The market was held at the Broome County Regional Farmer’s Market, and instead of fresh fruits and veggies, antiques were on sale. White spoke highly of her experience. Kristin White is the owner of ChickenLibrarian, and Sunday marked the first time she had the chance to sell her lip balms, hand sanitizers, air fresheners, and more. BINGHAMTON (WBNG) – On Sunday, the Cutler Flea Market returned to Broome County. Like White, Rooney also feels comfortable with the safety measures taken by the market. Both vendors agree they have to do what they can to stay safe because an event like the cutler flea market is vital for their businesses. “Everybody is being really good, and wearing their masks and keeping their distance and using hand sanitizer,” she said. “We’re taking every precaution that we can to prevent something like that from happening here, especially when we have our products out like this.” Rooney said. “It’s been really good, it’s beautiful, everyone has been really nice,” she said. Another vendor, Ellie Rooney, is a flea market veteran, and a co-owner of the boutique bake shop, De Colores Cookies y Mas. One week ago, a customer tested positive for COVID-19 at the Vestal farmer’s market. But White said she wasn’t worried about being in a similar atmosphere.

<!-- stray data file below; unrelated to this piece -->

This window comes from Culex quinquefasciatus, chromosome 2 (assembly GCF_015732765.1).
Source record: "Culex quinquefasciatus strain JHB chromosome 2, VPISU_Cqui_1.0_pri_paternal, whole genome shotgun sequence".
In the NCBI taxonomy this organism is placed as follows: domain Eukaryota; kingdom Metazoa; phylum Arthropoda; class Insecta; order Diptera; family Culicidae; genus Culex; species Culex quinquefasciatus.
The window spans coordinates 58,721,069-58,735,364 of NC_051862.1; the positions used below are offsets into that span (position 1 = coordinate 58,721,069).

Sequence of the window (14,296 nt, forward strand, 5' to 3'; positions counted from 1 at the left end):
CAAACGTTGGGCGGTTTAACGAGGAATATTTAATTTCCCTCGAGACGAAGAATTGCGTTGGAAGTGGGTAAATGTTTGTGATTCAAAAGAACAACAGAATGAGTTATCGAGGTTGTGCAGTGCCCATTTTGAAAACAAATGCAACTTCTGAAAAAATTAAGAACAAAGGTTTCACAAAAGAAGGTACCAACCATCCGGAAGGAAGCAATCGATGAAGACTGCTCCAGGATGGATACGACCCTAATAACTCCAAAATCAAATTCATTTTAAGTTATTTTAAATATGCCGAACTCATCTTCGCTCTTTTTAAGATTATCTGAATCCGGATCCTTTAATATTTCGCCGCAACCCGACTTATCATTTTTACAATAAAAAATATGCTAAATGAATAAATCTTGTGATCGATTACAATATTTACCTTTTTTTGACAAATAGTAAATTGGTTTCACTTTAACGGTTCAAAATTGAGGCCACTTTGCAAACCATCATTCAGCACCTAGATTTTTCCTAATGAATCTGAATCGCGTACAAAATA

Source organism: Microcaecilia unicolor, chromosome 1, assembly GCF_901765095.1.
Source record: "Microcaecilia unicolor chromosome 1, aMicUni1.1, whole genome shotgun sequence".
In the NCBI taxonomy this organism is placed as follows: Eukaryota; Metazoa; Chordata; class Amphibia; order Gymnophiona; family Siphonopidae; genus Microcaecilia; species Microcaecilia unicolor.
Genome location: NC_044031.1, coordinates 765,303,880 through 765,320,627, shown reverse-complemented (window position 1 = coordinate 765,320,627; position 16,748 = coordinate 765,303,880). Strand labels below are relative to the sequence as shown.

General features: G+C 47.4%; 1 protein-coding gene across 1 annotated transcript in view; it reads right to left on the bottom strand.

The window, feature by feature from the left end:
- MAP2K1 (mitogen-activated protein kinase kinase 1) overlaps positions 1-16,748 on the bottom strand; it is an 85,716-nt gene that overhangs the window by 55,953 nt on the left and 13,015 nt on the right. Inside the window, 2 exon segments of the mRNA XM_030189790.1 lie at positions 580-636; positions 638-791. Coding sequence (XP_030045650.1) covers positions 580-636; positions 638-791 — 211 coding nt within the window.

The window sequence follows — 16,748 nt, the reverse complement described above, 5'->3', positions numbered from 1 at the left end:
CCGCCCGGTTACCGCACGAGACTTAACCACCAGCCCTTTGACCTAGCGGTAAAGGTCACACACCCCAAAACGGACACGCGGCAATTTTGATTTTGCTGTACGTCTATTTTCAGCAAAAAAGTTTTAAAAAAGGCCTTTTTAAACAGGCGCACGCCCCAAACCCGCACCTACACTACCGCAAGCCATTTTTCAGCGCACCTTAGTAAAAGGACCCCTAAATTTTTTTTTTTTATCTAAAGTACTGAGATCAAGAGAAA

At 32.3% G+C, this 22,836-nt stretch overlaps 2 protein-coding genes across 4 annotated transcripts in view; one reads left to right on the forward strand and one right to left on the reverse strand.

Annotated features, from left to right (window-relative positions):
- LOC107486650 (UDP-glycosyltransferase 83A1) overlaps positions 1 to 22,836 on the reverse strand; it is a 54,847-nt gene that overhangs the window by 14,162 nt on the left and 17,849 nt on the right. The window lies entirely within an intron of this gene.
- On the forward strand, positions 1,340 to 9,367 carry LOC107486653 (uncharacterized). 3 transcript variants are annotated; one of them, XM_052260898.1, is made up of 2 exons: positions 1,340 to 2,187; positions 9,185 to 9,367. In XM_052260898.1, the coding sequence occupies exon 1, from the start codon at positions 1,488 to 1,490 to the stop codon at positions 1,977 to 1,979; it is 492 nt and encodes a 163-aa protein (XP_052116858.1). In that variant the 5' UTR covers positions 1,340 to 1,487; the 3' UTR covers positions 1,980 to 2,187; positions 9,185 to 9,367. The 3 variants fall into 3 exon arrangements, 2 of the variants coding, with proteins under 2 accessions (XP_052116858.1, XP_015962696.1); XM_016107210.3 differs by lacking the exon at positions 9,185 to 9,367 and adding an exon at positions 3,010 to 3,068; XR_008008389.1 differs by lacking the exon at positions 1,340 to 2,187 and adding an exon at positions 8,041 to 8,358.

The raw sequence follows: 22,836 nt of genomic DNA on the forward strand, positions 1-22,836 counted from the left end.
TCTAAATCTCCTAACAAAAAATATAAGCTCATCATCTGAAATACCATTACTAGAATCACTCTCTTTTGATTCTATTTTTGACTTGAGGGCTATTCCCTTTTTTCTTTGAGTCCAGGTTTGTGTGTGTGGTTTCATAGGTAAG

Tsarnaev was convicted on 30 charges, including conspiracy and use of a weapon of mass destruction Tsarnaev’s lawyers had argued that intense media coverage had made it impossible to have a fair trial in Boston. (AP) — A federal appeals court on Friday overturned the death sentence of Dzhokhar Tsarnaev in the 2013 Boston Marathon bombing. The three-judge panel of the 1st U.S. Circuit Court of Appeals in Boston issued the decision more than six months after arguments were heard in the case. The April 15, 2013, attack killed three people and injured more than 260 others.